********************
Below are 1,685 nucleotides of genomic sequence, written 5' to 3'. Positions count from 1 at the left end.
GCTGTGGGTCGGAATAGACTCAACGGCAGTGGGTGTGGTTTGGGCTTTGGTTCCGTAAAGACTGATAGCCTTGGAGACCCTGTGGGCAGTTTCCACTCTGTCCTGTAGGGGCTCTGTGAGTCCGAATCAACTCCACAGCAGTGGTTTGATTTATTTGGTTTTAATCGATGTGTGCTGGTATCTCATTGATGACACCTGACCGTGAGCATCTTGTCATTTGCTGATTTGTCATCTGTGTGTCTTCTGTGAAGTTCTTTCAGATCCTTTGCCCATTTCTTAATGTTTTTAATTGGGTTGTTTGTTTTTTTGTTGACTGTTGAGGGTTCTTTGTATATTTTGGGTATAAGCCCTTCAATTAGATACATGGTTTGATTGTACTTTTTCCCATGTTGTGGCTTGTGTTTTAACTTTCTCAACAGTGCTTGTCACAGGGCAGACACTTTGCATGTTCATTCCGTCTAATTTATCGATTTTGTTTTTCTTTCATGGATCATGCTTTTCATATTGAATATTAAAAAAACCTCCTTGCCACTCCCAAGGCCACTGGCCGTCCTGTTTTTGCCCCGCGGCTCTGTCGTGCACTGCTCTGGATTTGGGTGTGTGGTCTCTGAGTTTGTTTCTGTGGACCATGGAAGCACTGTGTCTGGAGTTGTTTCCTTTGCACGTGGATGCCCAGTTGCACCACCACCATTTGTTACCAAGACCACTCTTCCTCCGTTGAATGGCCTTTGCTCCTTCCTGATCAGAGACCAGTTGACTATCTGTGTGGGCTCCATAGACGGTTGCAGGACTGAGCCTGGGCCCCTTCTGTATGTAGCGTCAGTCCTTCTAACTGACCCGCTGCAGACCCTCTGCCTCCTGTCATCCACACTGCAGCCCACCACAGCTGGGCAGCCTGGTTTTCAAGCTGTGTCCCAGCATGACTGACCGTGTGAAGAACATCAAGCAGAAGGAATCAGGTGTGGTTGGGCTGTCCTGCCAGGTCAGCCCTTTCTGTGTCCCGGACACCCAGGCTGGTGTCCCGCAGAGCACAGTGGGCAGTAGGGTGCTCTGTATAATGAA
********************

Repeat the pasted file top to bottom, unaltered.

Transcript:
Below are 1,685 nucleotides of genomic sequence, written 5' to 3'. Positions count from 1 at the left end.
GCTGTGGGTCGGAATAGACTCAACGGCAGTGGGTGTGGTTTGGGCTTTGGTTCCGTAAAGACTGATAGCCTTGGAGACCCTGTGGGCAGTTTCCACTCTGTCCTGTAGGGGCTCTGTGAGTCCGAATCAACTCCACAGCAGTGGTTTGATTTATTTGGTTTTAATCGATGTGTGCTGGTATCTCATTGATGACACCTGACCGTGAGCATCTTGTCATTTGCTGATTTGTCATCTGTGTGTCTTCTGTGAAGTTCTTTCAGATCCTTTGCCCATTTCTTAATGTTTTTAATTGGGTTGTTTGTTTTTTTGTTGACTGTTGAGGGTTCTTTGTATATTTTGGGTATAAGCCCTTCAATTAGATACATGGTTTGATTGTACTTTTTCCCATGTTGTGGCTTGTGTTTTAACTTTCTCAACAGTGCTTGTCACAGGGCAGACACTTTGCATGTTCATTCCGTCTAATTTATCGATTTTGTTTTTCTTTCATGGATCATGCTTTTCATATTGAATATTAAAAAAACCTCCTTGCCACTCCCAAGGCCACTGGCCGTCCTGTTTTTGCCCCGCGGCTCTGTCGTGCACTGCTCTGGATTTGGGTGTGTGGTCTCTGAGTTTGTTTCTGTGGACCATGGAAGCACTGTGTCTGGAGTTGTTTCCTTTGCACGTGGATGCCCAGTTGCACCACCACCATTTGTTACCAAGACCACTCTTCCTCCGTTGAATGGCCTTTGCTCCTTCCTGATCAGAGACCAGTTGACTATCTGTGTGGGCTCCATAGACGGTTGCAGGACTGAGCCTGGGCCCCTTCTGTATGTAGCGTCAGTCCTTCTAACTGACCCGCTGCAGACCCTCTGCCTCCTGTCATCCACACTGCAGCCCACCACAGCTGGGCAGCCTGGTTTTCAAGCTGTGTCCCAGCATGACTGACCGTGTGAAGAACATCAAGCAGAAGGAATCAGGTGTGGTTGGGCTGTCCTGCCAGGTCAGCCCTTTCTGTGTCCCGGACACCCAGGCTGGTGTCCCGCAGAGCACAGTGGGCAGTAGGGTGCTCTGTATAATGAA